Cal Park removes fire chief
Cost-cutting move ousts chief of newly privatized department
Less than two months after outsourcing its fire department to Kurtz Paramedic Service, Calumet Park has ousted its full-time fire chief, the village’s mayor said.
Howard Fisher, who had served as chief since 2014, was let go earlier this month in what Mayor Ronald Denson saidwas primarily a cost-cutting move.
“I wanted a part-time (chief ),” he said. “Since Kurtz was going to have their own staff and everything, I didn’t see the need to be paying $80,000-$90,000 for a full-time fire chief when I was gonna also have to be paying for an administrative person that was going to be there administering all the paperwork of that.”
Denson said he’s hoping to find a replacement for Fisher— who made $82,126 last year — within the next fewweeks.
Once the new fire chief is appointed, he or she and an existing fire office clerk will be the department’s only public employees, at a combined cost of between $80,000 and $90,000 without benefits, he said. Kurtz employs the department’s 12 full-time firefighters, four of whom previously worked part-time for Calumet Park.
Nicless Malley, one such former village firefighter who now works
for Kurtz, will serve as Calumet Park’s acting chief until a permanent replacement is found, Denson said.
Themayor said he’s looking to fill the chief opening with someone who has prior experience running a fire department — possibly a retired chief — and expertise training and developing firefighters.
“We’re going to have a lot of training that needs to be in place,” he said.
Denson said he didn’t ask Fisher to accept a lowerpaying, part-time role because he didn’t think it would be fair to the former full-time chief, but also acknowledged there was “some conflict” between them, even though he said that was not the primary motivation for hismove.
The details of Fisher’s separation agreement are still being worked out, but Denson said he anticipates paying the former chief until Jan. 15, and compensating him for his approximately 40 accumulated sick days and two weeks of vacation. Fisher couldn’t be reached for comment.
The mayor said he doesn’t expect the transition froma full-time chief to a part-timer working about 30 hours a week will have any impact on the department’s operations.
“I see this as being the exact same way, except that the chief’s going to be parttime,” Denson said. “That person will be reporting to me and that person will respond for all the day-today activities of the fire department.”
Kurtz assumed control of Calumet Park’s fire department on Dec. 1, a fewweeks after the village board approved a separation agreement with its firefighters union and signed a five-year contract with the private company to provide fire suppression and ambulance services.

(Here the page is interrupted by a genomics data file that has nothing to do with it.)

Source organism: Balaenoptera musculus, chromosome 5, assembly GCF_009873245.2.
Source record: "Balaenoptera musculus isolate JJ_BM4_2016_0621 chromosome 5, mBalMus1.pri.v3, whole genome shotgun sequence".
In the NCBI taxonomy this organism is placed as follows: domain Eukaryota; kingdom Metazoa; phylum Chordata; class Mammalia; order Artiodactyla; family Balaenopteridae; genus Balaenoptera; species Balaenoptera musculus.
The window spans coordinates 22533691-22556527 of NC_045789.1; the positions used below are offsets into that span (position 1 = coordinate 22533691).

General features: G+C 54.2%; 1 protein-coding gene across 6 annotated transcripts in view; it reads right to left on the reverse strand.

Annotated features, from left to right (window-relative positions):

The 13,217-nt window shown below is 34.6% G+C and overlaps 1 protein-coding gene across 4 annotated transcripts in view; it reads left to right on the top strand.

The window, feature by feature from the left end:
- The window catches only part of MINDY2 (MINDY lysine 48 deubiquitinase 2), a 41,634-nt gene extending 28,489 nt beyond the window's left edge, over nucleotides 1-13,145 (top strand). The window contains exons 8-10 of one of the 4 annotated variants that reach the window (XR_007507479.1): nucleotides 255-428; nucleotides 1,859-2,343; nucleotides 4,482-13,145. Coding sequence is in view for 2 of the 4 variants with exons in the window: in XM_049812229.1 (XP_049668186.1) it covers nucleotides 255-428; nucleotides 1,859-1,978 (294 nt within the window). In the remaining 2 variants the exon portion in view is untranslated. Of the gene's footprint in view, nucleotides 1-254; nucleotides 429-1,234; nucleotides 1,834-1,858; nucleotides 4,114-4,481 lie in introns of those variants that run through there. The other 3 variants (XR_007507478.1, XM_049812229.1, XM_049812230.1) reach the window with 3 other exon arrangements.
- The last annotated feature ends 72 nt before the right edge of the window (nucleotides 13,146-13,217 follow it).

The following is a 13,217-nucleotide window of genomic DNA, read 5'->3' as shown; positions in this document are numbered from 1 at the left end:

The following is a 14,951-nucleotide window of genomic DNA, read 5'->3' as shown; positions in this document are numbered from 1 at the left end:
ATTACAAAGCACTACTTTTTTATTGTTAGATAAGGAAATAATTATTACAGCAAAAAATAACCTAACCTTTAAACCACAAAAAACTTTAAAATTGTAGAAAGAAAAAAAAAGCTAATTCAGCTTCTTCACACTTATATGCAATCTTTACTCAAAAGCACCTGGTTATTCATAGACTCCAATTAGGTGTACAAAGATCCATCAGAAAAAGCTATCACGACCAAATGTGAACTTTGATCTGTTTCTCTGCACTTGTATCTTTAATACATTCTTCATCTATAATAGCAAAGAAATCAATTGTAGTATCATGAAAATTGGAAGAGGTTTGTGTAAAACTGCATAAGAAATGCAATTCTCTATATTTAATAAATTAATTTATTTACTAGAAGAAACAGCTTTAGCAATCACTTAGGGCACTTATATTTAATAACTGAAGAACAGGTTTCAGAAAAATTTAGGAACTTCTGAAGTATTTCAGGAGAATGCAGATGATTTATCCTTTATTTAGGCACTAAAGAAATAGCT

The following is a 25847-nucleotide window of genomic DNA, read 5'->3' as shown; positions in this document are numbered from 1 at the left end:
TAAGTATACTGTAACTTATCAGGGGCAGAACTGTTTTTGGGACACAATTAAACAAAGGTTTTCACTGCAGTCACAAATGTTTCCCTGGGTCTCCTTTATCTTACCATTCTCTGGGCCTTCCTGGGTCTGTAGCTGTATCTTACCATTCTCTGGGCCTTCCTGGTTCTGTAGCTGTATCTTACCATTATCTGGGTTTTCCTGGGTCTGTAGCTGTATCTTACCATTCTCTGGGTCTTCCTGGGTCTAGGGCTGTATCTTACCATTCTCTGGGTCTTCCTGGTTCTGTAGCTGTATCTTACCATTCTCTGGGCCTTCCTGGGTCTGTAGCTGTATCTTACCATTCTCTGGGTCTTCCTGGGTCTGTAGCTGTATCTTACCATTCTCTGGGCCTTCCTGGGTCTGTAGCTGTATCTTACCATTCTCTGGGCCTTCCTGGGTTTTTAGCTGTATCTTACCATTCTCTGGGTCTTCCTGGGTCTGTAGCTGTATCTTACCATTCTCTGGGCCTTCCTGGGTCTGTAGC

Calumet Park will pay Kurtz a maximum of $829,380 in the first year of the contract, with progressive increases each year up to a maximum of $947,392 in the final year of the deal, records show.
The price tag does not include the salary of the fire chief and fire office clerk, and costs for building and apparatus maintenance and utilities, but is still expected to produce a significant savings for cash-strapped Calumet Park, officials have said.
Village attorney Burt Odelson has saidhebelieves fire department privatization will be “thewave of the future” for financially challenged communities that are looking to cut costs.
“(Calumet Park’s fire department privatization) is going to cause a chain reaction in the south suburbs with the communities that just can’t afford to pay the high salaries, the overtime and the equipment,” he said inNovember.
Denson said Wednesday that he’d had discussions with officials from multiple south suburban towns about parlaying his deal withKurtz into sharedservices agreements for fire suppression and ambulance services in their communities.
“(Some towns) want me to completely take over their fire department,” he said. “If I wanted to do it today, I could sign them up today.”
Denson said he’s still evaluating whether such a shared services agreement with another municipality would make financial sense for Calumet Park, but that he expects to make a decision one way or another later this year.
The early reviews of Calumet Park’s newly privatized department have been “great,” according to Denson, but detractors — including former village firefighters— argue that the quality of service will inevitably decline under a private company.
Martin Rita, a former Calumet Park firefighter who served as president of its union before its dissolution late last year, said he believes residents need to attend board meetings and ask more questions about the transition in emergency services.
He also questioned the village’s explanation for outsourcing the department and said he felt lied to after learning that he and others had not actually been eligible for a pension since 2014, as he said they’d been led to believe.
“We were fired under false pretenses, (with officials) stating they couldn’t afford the IMRF pension obligation, when in fact, we weren’t even eligible for one after 2014,” Rita said.
Village officials have cited pension obligations, as well as workers’ compensation and health care costs, among the reasons why outsourcing the department was necessary.
Rita said he planned to seek legal counsel to better understand the implications of what he considers to have been a breach in the firefighters’ separation agreement with the village regarding pension eligibility.
Calumet Park Mayor Ronald Denson said there was “some conflict” between him and Fire Chief Howard Fisher.